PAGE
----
Similarly, I want the good work that the North/South Ministerial Council (NSMC) does to continue. The First Minister and I, accompanied by eight additional Ministers, attended the meeting of the North/South Ministerial Council in Derry last Friday. We were keen to meet the Taoiseach and 12 of his Ministers who came from Dublin to attend. The responsibility for conducting the reviews of the BIC and the North/South Ministerial Council has been given to officials.

It is important that we who are in Government ensure that the outcome of those reviews is that the institutions work effectively in the interests of all the people whom we represent. It is not a matter of there being a competition between east-west and North/South; rather, it is about ensuring that officials and Ministers in those two important institutions carry out their responsibilities for the benefit of everyone.

Photo of Francie Molloy Francie Molloy Sinn Féin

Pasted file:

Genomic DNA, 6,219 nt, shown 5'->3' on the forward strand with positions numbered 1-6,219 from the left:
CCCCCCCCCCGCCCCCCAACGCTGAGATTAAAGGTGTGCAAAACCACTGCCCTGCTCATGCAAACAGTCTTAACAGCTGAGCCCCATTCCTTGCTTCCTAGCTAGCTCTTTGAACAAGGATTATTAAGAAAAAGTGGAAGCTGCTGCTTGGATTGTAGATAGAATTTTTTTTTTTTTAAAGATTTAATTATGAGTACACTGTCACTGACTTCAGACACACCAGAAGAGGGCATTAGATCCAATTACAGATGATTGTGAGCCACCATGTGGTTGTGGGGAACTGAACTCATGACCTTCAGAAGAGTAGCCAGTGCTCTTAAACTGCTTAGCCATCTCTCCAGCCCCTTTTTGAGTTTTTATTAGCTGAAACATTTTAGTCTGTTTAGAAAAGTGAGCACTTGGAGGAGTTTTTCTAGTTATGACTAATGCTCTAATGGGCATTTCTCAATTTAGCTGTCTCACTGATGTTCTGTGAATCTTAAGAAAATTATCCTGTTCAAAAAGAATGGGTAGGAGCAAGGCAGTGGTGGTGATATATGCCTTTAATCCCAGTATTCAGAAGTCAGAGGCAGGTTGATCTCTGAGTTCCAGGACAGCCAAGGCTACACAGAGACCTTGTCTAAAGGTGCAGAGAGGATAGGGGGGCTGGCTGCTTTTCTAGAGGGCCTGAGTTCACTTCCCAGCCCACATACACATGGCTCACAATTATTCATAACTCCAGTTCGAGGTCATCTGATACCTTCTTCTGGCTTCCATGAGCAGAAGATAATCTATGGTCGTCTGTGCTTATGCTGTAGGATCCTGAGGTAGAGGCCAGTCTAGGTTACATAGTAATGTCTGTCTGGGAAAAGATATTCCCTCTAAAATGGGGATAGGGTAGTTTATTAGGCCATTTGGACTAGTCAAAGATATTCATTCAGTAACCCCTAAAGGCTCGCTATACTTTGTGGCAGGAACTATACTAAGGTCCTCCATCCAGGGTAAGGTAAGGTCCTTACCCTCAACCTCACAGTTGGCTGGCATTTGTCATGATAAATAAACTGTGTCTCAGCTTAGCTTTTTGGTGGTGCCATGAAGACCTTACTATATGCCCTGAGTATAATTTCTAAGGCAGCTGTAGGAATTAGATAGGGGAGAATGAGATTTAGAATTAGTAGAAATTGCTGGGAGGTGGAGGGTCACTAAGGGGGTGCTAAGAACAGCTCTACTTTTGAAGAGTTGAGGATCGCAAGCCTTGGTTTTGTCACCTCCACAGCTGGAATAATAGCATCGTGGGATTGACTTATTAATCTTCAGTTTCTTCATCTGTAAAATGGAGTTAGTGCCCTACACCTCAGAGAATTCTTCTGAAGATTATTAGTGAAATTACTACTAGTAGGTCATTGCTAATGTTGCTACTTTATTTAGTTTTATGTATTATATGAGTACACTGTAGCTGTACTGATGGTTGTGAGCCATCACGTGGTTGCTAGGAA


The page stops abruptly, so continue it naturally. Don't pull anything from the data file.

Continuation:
Will the deputy First Minister outline the timetable for the review of the meetings of the North/South Ministerial Council, as provided for in the St Andrews Agreement?

Photo of Martin McGuinness Martin McGuinness Sinn Féin

The provision in the St Andrews Agreement is for a review group to report its recommendations to the North/South Ministerial Council. The group’s remit was to examine objectively the efficiency and value for money of existing implementation bodies, and the case for additional bodies and areas of co-operation in the NSMC from which mutual benefit would be derived. It was also tasked with having an input into the work on the identification of a suitable substitute for the Loughs Agency of the Foyle, Carlingford and Irish Lights Commission.